All Nonfiction Bullying Books Academic Author Interviews Celebrity interviews College Articles College Essays Educator of the Year Heroes Interviews Memoir Personal Experience Sports Travel & CultureAll Opinions Bullying Current Events / Politics Discrimination Drugs / Alcohol / Smoking Entertainment / Celebrities Environment Love / Relationships Movies / Music / TV Pop Culture / Trends School / College Social Issues / Civics Spirituality / Religion Sports / Hobbies
- Summer Guide
- College Guide
- Author Interviews
- Celebrity interviews
- College Articles
- College Essays
- Educator of the Year
- Personal Experience
- Travel & Culture
- Current Events / Politics
- Drugs / Alcohol / Smoking
- Entertainment / Celebrities
- Love / Relationships
- Movies / Music / TV
- Pop Culture / Trends
- School / College
- Social Issues / Civics
- Spirituality / Religion
- Sports / Hobbies
- Community Service
- Letters to the Editor
- Pride & Prejudice
- What Matters
In the end, it didn’t matter.
In the end, my weak attempts had failed.
In the end, Death had won once again.
But let’s go back to the beginning…
An experiment gone wrong. That’s how it all began. In the lower levels of the lab, a careless scientist had spilled a highly inflammable liquid. Spreading rapidly yet silently, the people on the upper levels had no warning, no signal, no clue.
How I ended up in the elevator, I don’t remember. But I do remember this.
I was not alone. Another lady, old and fragile, had been in the elevator with me. I remember how welcome her warm smile felt, how rare those smiles were in the lab, and how quickly the smile had faded.
Looking back on it, I should’ve realized something was wrong as soon as I smelled the smoke. As it wafted through the cracks of the worn down elevator, I had thought it was merely the scent of an absentminded scientist who had forgotten to take his lunch out of the microwave.
So how had I known about the fire? The ringing in my head tells me all I need to know. Alarms. Sharp and deafening, the alarms had suddenly begun blaring throughout the building.
The memory of the fright on the lady’s face and the confusion on my own surfaces through my cluttered mind. The old lady had processed what was happening before I had, and after a moment of shock, she pushed the red button reading “Fire Emergency.” Immediately, a frantic voice over the speakers began to give instructions on trying to conserve our oxygen and staying where we were. “We’ll be there as soon as we can,” the speaker announced, and then there was only silence.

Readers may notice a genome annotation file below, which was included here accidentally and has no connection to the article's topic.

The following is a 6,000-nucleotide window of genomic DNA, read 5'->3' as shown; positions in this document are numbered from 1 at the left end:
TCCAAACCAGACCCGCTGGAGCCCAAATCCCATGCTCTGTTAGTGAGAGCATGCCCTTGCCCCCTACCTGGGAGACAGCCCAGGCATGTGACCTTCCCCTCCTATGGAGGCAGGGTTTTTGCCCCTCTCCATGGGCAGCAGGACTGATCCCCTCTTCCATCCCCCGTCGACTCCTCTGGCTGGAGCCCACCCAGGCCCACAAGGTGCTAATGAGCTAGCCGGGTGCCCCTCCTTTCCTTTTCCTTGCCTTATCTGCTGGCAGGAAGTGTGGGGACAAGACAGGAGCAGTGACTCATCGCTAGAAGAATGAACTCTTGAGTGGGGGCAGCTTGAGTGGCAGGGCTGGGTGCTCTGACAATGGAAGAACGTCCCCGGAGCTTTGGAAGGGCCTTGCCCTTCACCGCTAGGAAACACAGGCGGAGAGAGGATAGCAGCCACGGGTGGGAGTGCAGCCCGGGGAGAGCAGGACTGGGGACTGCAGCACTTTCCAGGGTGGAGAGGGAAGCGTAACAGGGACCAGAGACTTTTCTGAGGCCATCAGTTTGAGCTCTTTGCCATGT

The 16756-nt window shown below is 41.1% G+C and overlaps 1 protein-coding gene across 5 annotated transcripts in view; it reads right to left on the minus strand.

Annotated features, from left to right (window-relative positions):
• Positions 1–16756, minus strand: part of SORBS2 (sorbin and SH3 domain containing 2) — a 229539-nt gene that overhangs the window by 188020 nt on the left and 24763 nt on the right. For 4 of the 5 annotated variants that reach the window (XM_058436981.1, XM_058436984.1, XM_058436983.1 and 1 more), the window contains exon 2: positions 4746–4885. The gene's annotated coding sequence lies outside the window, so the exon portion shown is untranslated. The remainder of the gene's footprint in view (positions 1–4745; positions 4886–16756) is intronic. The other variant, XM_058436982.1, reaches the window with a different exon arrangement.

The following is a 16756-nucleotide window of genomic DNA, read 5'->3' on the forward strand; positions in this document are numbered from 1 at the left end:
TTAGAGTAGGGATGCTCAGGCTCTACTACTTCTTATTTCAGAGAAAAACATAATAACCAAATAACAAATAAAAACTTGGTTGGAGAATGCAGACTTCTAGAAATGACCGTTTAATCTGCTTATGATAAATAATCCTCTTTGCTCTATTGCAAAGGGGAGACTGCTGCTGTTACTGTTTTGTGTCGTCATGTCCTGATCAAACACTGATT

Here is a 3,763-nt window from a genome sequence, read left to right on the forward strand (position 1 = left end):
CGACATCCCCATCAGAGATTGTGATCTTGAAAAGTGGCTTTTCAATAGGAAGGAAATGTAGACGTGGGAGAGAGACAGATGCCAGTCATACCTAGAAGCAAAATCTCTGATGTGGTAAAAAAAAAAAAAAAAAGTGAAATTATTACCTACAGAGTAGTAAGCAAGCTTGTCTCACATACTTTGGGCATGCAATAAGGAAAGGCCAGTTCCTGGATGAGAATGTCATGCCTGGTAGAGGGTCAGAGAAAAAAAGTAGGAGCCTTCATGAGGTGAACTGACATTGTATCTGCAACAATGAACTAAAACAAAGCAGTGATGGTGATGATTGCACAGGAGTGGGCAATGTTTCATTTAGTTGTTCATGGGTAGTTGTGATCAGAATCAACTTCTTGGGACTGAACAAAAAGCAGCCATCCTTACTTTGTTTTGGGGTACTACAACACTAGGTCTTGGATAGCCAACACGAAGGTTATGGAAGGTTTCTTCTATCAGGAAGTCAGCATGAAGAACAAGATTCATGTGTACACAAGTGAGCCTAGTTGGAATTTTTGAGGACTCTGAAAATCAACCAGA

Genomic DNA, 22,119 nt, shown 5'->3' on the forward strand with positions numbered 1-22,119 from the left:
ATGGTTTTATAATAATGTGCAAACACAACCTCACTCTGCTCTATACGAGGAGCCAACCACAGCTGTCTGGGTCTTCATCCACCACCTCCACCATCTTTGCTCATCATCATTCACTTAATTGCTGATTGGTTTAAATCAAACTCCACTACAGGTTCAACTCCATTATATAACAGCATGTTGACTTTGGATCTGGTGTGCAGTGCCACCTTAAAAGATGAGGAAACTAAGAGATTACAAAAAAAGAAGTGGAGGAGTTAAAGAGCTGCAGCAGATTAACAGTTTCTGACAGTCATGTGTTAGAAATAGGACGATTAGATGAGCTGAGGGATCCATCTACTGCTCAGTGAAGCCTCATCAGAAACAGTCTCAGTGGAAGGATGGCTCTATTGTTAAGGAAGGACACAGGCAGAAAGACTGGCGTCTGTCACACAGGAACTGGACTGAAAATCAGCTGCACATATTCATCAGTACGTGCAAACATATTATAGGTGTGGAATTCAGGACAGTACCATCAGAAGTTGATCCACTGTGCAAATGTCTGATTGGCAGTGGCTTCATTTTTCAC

During this entire exchange, I had stood there numbly, eyes wide, feet glued to the elevator floor, as if no amount of force could ever move me again. Only when the old lady began to choke on the smoke that had begun to engulf the elevator did I finally start to realize what had happened.
Rushing over to the lady, I knelt down next to her and pulled our several napkins from my purse. “Ma’am? Are you all right? Here,” I said, handing her a napkin. Not wanting to risk taking in more smoke, the woman just nodded and put the napkin over her nose and mouth.
Slowly, I could feel the tendrils of smoke creeping in through every tiny crevice. It began to surround me, threatening to suffocate me.
Then the flashbacks started. A burning apartment. Flames blocking every exit. No way out. My mother clutching me tightly. Tears and sweat staining her shirt.
And the way she had ordered the firefighter to carry me out and leave her.
Suddenly I couldn’t breathe. It was as if I were back in that burning house, watching the life drain out of my mother’s eyes, turning from that bright, brilliant green to a dull, dead black.
The groan of the old woman snapped me back to reality. Slumped against the wall, she looked just like my mother did 20 years ago, weak and helpless.
Where were the firefighters? Where were the men who were supposed to burst in to save the day?
I began to pound on the door. “Help!” I screamed.
“Hang in there!” I heard a voice yell on the other side. Loud grinding noises penetrated the thick metal doors.
I rushed back to the woman. She was unconscious, her breathing shallow, her pulse slow. She was alive, but only just. I could feel her slipping away, slipping into the hands of Death.
Just then, the last screw holding the elevator together broke. We were free, but it was too late.
The woman had gone cold. Her heart had stopped. She was dead.
“Out! Hurry!” the firefighter yelled through his heavy mask. He took the woman roughly in his arms and sprinted out of the building just as it came tumbling down.
The cool wind slapped my face, surprising me with its force. It knocked me down, and I didn’t make an attempt to get up. With no sensation in my body, I watched as the paramedics arrived with an ambulance, watched as the doctor tried to take the lady’s pulse, watched as he shook his head, and I watched as they covered her in a white sheet and took her away.
My head felt light. I knew I was going to faint. But before I slipped into darkness, my eyes found a star, and I whispered a prayer.